My heart aches for the artichoke. This edible thistle plant is shunned, dissed and misunderstand. I get it. Besides being a little on the ugly-side, a lot of people push their carts right past them in the produce section for two other reasons: 1) they don’t know how to clean and prep them and 2) they don’t know how to prepare or use them. If you’re one that strolls on by with your nose in the air, quit hating! You’ll thank me!
First off, purchase some. (easy enough, right?
Secondly, once you get them home, prep them. With a sharp knife, begin by cutting the a good bit of the end off (not the stem). Then trim off the first couple of layers of leaves because they’re just way too tough to eat. Once you’ve trimmed enough of the thick, green leaves off and have reached the artichoke’s heart–the tender part of the plant that sits between the choke and the thick green leaves—stop trimming. Now remove the choke—the fuzzy stuff in the center. Just spoon itout and throw it away. Now you’re left with a stem (unless you want to remove that, too) and the artichoke’s heart—the tender, delectable part of the plant that sat between the choke and the thick green leaves. Keep in mind that artichoke hearts will oxidize—turn brown—just like apples once they’re cut and exposed to air. So, place a bowl filled with water and lemon juice beside your cutting board so that you can place the hearts in the bowl once you trimmed them. If you don’t know what the heck I’m talking about, check out this video on how to prepare artichokes compliments of The Culinary Institute of America.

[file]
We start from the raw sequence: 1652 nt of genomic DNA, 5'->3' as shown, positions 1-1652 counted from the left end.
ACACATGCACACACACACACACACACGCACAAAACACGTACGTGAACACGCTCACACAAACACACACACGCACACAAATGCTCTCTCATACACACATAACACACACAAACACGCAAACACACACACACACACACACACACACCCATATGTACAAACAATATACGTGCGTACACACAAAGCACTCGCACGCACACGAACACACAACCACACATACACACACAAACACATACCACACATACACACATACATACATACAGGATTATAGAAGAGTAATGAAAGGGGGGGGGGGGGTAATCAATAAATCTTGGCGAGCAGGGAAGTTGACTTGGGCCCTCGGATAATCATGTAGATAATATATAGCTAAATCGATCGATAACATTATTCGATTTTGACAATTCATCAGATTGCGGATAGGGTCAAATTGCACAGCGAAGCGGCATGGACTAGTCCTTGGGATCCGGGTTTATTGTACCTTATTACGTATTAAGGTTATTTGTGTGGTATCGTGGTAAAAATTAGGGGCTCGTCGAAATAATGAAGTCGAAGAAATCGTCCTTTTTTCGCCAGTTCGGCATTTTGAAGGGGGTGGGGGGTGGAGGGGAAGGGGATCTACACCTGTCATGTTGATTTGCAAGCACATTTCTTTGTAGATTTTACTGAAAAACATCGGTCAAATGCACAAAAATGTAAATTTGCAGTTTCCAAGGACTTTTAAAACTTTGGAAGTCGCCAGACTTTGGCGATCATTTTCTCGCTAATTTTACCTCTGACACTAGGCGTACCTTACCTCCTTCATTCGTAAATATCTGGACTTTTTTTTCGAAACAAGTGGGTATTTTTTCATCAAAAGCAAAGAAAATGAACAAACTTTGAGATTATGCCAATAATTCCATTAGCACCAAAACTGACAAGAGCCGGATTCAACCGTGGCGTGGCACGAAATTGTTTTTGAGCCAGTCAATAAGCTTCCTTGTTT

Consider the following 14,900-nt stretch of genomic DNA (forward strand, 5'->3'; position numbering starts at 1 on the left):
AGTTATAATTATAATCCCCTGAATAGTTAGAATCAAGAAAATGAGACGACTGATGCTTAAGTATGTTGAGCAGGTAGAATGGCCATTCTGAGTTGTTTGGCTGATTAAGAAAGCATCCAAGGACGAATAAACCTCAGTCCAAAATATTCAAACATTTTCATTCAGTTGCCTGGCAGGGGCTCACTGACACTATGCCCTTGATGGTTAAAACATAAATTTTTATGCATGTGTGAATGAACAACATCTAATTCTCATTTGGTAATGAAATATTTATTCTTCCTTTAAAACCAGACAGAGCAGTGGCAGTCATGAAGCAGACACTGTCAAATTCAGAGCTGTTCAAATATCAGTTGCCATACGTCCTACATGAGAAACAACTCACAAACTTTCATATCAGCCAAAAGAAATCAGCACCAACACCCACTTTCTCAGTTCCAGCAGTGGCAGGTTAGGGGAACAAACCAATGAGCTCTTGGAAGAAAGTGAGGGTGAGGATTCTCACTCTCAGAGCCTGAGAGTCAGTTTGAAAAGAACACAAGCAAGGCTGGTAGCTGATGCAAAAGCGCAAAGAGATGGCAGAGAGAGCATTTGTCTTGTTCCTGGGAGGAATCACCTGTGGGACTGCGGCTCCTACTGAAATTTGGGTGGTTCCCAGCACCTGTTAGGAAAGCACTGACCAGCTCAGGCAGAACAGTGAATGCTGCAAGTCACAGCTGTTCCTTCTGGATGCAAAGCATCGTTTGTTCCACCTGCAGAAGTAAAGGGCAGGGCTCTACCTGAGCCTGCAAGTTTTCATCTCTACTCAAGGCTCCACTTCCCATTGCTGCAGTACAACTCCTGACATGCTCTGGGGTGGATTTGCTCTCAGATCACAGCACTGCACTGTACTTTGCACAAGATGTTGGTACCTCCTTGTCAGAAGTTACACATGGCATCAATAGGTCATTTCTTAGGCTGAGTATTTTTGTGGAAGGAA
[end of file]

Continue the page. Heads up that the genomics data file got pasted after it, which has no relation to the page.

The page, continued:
Yay! The hard part is done! After you’ve trimmed and prepped your artichoke, you’re now ready to open up your world up to these tasty little plants that you can do so much with.
My first piece of advice; Don’t underestimate the little ones. They require very little preparation (most don’t have a choke) and they are actually very good raw. I eat them in my salad, with some shaved Parmesan cheese, olive oil, lemon juice and some salt and pepper.
The medium-sized ones are great sautéed. My mom would always braise them in some garlic, onion, parsley and a bit of olive oil. Then she would add some white wine. She kept them covered over low heat for about 30 minutes until tender. They’re unbelievably good!
Now, what about those gigantic artichokes, the ones we call MUMS in Italy? Well, you could simply boil or steam them once you prep them. Once they are done, plate them and enjoy by picking off a leaf, dipping it into a into a low PointsPlus dip and sucking out the flesh—the heart.
Some of my favorite dips include
• a mixture of a little olive oil, crushed garlic, lemon juice, oregano, basil and salt
• plain balsamic or flavored vinegar
• salsa verde
• a mixture of non-fat, plain Greek yogurt spiced up with lemon zest and juice, capers, a dab of olive oil, garlic and other spices, like salt and pepper or even curry.
Artichokes are also a great addition to soups and vegetable stews, too. Just roast them in in the oven until nicely caramelized.
Next time you’re at the store, show the artichoke some respect.( IMHO, the canned ones really don’t cut it….you really have to go fresh!) The time you spend learning how to handle and prep them is time very well spent and just what you need to become an artichoke advocate!